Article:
Edited by Sammy Harkham
232 color pages
Previous to Kramers Ergot 8, edited by Sammy Harkham, the Kramers anthology series had been characterized by the books frentetic, all-out assault of comics experimentalism, climaxing in the outrageously oversized Kramers Ergot 7, whose grand scope and miniscule profit margin put it’s publisher out of business. Kramers 8 is a more refined and focused effort containing only 11 comics plus a few other contributions in various media, which asserts iteself as the essential discourse on current developments in the art comics genre.
Fantasy plays a big role throughout the book. Primarily these comics are imagined and invented worlds ripped directly from the artists’ unconscious. There are comics in the collection that exist in the realm of dream logic, such as Anya Davidson’s “Barbarian Bitch”, which attempts to covey multiple stories simultaneously, or Ben Jones’s “The Ultimate Character 2002”, which follows two characters that seem to float through a series of bizarre events. Leon Sadler’s vignettes flow together in a similar manner, and feel especially surreal. Sadler’s tone is mirrored by his unique visual style, equal parts sketchy and cartoony. Art-comics mainstays Gary Panter and C.F. both deliver standout pieces with fantastical, absurd premises that allow the telling of truly stirring stories. The collection’s emphasis on the unreal also effectively points out that cartooning itself is the act of creating a visual fantasy.
The eerie tone is accessed largely through these artists’ art, which incorporates childlike drawing techniques, especially in regards to use of color; Davidson’s comic uses the three primary colors and three secondary colors in almost equally proportions. Sadler too uses crayons, colored pencils, and markers to color his comic much as a child would.
The non-comics portions of the book consists of a few glossy series of images, an “Overture” and “Epilogue” by Robert Beatty and an intermission by Takeshi Murata, as well as an introductory essay by Ian Svenonius. Beatty’s series of roiling, spacey, glowing, abstract imagery leads us into the collection, clueing us into the otherworldly energy at work here, and then lets us know when we’ve left. Murata creates astoundingly photorealistic digital world, which exists parallel to the real one in the same way the comics do. Ian Svenonius’s essay, “Notes on Camp pt. 2” contextualizes the collection in an interesting way by making some difficult claims that comics are rooted in “camp”, and in a roundabout way, prehistoric pagan sexuality, but can be read as an argument that comics are a medium that enables access to repressed, untamed worlds.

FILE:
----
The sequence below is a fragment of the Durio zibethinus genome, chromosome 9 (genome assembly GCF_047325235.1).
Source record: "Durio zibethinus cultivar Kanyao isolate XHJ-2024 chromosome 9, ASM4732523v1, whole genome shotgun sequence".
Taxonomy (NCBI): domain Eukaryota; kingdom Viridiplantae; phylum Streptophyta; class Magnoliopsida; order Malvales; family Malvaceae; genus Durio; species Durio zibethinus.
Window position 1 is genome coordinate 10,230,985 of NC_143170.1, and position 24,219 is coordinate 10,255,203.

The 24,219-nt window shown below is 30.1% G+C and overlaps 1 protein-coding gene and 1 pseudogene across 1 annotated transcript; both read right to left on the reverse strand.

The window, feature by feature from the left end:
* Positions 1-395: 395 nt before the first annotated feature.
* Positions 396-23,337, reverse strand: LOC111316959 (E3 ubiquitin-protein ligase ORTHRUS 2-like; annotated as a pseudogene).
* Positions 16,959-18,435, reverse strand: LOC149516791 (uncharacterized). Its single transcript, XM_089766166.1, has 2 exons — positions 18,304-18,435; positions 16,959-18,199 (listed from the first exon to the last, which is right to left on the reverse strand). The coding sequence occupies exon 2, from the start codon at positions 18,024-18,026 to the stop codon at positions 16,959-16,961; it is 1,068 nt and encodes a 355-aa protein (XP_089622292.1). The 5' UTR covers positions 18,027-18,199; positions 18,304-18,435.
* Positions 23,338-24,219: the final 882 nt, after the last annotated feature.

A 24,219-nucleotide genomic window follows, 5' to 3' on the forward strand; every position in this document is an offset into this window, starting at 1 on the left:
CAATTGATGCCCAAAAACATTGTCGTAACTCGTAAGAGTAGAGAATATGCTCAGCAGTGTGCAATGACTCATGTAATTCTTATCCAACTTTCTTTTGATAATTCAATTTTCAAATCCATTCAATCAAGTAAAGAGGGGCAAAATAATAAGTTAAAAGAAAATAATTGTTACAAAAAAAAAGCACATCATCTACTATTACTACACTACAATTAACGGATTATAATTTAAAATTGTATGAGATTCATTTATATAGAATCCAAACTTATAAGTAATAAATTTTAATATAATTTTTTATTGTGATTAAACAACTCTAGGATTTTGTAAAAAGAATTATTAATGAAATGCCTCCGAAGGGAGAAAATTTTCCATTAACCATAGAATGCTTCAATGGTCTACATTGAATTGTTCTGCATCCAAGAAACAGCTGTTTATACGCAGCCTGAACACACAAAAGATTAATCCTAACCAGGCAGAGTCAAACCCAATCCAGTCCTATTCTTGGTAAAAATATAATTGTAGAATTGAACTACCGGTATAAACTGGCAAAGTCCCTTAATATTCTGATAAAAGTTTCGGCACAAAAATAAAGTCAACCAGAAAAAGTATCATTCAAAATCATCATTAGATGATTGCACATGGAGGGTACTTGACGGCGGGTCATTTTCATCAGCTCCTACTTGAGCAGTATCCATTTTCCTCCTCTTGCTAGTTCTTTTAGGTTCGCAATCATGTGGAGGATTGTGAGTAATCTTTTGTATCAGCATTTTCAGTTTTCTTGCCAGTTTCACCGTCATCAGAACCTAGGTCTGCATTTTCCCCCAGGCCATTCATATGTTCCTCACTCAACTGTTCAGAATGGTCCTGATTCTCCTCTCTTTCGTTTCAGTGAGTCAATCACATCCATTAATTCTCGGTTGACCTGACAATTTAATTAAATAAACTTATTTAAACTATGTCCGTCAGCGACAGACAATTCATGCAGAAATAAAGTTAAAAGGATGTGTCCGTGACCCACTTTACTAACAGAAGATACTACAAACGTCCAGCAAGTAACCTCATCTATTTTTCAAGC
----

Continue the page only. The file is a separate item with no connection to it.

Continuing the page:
Indeed, A few comics take place in literal underworlds. And camp and lowbrow culture has a definite influence on the collection. A Frank Santoro/Dash Shaw collaboration ponders our voyeuristic obsession with “To Catch A Predator”-style television. Panter touches on similar themes and editor Sammy Harkham’s own contribution takes the form of schlock-horror films, which has been subjects of his work before.
Through comparison with some of the things that were cut since the previous installment of Kramers, one can get a pretty good idea of the difference between the ‘art-comics’ and ‘alternative comics’ poles on the greater comics spectrum. For example, the Chris Ware and Ivan Brunetti contributions to Kramers Ergot 7 could be classified as alternative comics at the top of its game. They depict familiar or relatable situations and experiences, are formalistically inventive, and employ clean styles from the Bushmiller/Schulz school of cartooning. Kramers 8’s distinctly art-comics approach stories tend to create their own realities to convey idea or emotions, use more drawing-based art, and are more or less uninterested in formalism.